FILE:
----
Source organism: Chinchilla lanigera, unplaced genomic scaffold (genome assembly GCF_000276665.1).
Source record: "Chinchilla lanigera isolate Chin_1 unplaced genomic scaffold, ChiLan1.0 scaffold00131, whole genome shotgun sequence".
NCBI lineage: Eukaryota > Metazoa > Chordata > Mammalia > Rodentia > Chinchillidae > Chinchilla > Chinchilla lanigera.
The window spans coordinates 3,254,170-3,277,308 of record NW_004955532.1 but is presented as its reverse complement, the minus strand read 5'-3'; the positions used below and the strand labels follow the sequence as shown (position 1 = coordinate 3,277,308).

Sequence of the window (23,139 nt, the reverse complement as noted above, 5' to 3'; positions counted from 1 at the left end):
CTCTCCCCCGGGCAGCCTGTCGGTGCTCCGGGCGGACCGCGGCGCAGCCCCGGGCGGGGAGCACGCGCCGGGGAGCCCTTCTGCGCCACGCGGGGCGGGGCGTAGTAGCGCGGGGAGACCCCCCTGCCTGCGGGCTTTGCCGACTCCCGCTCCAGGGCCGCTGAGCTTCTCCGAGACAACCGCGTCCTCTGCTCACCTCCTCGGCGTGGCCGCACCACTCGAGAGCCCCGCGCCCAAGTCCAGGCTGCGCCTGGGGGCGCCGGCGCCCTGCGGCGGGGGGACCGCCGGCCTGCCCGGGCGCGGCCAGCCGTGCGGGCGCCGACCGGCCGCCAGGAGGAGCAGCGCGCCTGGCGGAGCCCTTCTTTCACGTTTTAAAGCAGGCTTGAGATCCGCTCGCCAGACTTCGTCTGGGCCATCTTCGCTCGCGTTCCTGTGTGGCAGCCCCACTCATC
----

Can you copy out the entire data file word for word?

Source organism: Chinchilla lanigera, unplaced genomic scaffold (genome assembly GCF_000276665.1).
Source record: "Chinchilla lanigera isolate Chin_1 unplaced genomic scaffold, ChiLan1.0 scaffold00131, whole genome shotgun sequence".
NCBI lineage: Eukaryota > Metazoa > Chordata > Mammalia > Rodentia > Chinchillidae > Chinchilla > Chinchilla lanigera.
The window spans coordinates 3,254,170-3,277,308 of record NW_004955532.1 but is presented as its reverse complement, the minus strand read 5'-3'; the positions used below and the strand labels follow the sequence as shown (position 1 = coordinate 3,277,308).

Sequence of the window (23,139 nt, the reverse complement as noted above, 5' to 3'; positions counted from 1 at the left end):
CTCTCCCCCGGGCAGCCTGTCGGTGCTCCGGGCGGACCGCGGCGCAGCCCCGGGCGGGGAGCACGCGCCGGGGAGCCCTTCTGCGCCACGCGGGGCGGGGCGTAGTAGCGCGGGGAGACCCCCCTGCCTGCGGGCTTTGCCGACTCCCGCTCCAGGGCCGCTGAGCTTCTCCGAGACAACCGCGTCCTCTGCTCACCTCCTCGGCGTGGCCGCACCACTCGAGAGCCCCGCGCCCAAGTCCAGGCTGCGCCTGGGGGCGCCGGCGCCCTGCGGCGGGGGGACCGCCGGCCTGCCCGGGCGCGGCCAGCCGTGCGGGCGCCGACCGGCCGCCAGGAGGAGCAGCGCGCCTGGCGGAGCCCTTCTTTCACGTTTTAAAGCAGGCTTGAGATCCGCTCGCCAGACTTCGTCTGGGCCATCTTCGCTCGCGTTCCTGTGTGGCAGCCCCACTCATC